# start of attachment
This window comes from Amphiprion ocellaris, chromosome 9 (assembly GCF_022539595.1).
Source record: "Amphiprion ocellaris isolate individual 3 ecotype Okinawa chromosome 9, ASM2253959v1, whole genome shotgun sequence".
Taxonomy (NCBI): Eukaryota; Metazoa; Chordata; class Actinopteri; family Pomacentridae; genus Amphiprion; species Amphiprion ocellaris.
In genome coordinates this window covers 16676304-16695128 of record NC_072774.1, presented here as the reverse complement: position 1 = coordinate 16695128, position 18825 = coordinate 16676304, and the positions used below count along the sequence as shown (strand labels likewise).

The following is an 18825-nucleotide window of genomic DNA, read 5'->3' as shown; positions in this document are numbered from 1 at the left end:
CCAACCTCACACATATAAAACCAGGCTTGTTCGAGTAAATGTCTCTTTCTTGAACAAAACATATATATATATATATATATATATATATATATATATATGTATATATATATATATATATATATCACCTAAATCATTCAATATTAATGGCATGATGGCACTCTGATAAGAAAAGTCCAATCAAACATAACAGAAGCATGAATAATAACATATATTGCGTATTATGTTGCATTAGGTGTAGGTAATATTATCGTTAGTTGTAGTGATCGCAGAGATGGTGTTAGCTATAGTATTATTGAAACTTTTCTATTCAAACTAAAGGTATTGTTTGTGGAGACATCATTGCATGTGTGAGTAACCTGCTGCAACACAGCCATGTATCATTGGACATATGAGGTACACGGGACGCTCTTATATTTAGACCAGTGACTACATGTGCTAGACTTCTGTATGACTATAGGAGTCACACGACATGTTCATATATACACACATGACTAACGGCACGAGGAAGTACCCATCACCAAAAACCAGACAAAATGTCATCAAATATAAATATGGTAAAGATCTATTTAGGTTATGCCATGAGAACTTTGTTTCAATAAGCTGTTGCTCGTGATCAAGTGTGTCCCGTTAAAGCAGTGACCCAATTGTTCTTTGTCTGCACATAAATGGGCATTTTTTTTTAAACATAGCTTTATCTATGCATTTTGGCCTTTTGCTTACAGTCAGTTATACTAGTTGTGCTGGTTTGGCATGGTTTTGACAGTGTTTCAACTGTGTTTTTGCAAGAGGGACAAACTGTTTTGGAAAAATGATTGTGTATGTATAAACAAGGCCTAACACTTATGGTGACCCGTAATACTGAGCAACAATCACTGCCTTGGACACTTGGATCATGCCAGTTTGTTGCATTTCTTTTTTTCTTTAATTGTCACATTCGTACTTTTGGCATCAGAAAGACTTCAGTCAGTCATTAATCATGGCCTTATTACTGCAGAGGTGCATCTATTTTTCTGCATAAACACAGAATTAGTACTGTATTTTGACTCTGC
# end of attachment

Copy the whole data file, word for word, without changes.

This window comes from Amphiprion ocellaris, chromosome 9 (assembly GCF_022539595.1).
Source record: "Amphiprion ocellaris isolate individual 3 ecotype Okinawa chromosome 9, ASM2253959v1, whole genome shotgun sequence".
Taxonomy (NCBI): Eukaryota; Metazoa; Chordata; class Actinopteri; family Pomacentridae; genus Amphiprion; species Amphiprion ocellaris.
In genome coordinates this window covers 16676304-16695128 of record NC_072774.1, presented here as the reverse complement: position 1 = coordinate 16695128, position 18825 = coordinate 16676304, and the positions used below count along the sequence as shown (strand labels likewise).

The following is an 18825-nucleotide window of genomic DNA, read 5'->3' as shown; positions in this document are numbered from 1 at the left end:
CCAACCTCACACATATAAAACCAGGCTTGTTCGAGTAAATGTCTCTTTCTTGAACAAAACATATATATATATATATATATATATATATATATATATATGTATATATATATATATATATATATCACCTAAATCATTCAATATTAATGGCATGATGGCACTCTGATAAGAAAAGTCCAATCAAACATAACAGAAGCATGAATAATAACATATATTGCGTATTATGTTGCATTAGGTGTAGGTAATATTATCGTTAGTTGTAGTGATCGCAGAGATGGTGTTAGCTATAGTATTATTGAAACTTTTCTATTCAAACTAAAGGTATTGTTTGTGGAGACATCATTGCATGTGTGAGTAACCTGCTGCAACACAGCCATGTATCATTGGACATATGAGGTACACGGGACGCTCTTATATTTAGACCAGTGACTACATGTGCTAGACTTCTGTATGACTATAGGAGTCACACGACATGTTCATATATACACACATGACTAACGGCACGAGGAAGTACCCATCACCAAAAACCAGACAAAATGTCATCAAATATAAATATGGTAAAGATCTATTTAGGTTATGCCATGAGAACTTTGTTTCAATAAGCTGTTGCTCGTGATCAAGTGTGTCCCGTTAAAGCAGTGACCCAATTGTTCTTTGTCTGCACATAAATGGGCATTTTTTTTTAAACATAGCTTTATCTATGCATTTTGGCCTTTTGCTTACAGTCAGTTATACTAGTTGTGCTGGTTTGGCATGGTTTTGACAGTGTTTCAACTGTGTTTTTGCAAGAGGGACAAACTGTTTTGGAAAAATGATTGTGTATGTATAAACAAGGCCTAACACTTATGGTGACCCGTAATACTGAGCAACAATCACTGCCTTGGACACTTGGATCATGCCAGTTTGTTGCATTTCTTTTTTTCTTTAATTGTCACATTCGTACTTTTGGCATCAGAAAGACTTCAGTCAGTCATTAATCATGGCCTTATTACTGCAGAGGTGCATCTATTTTTCTGCATAAACACAGAATTAGTACTGTATTTTGACTCTGC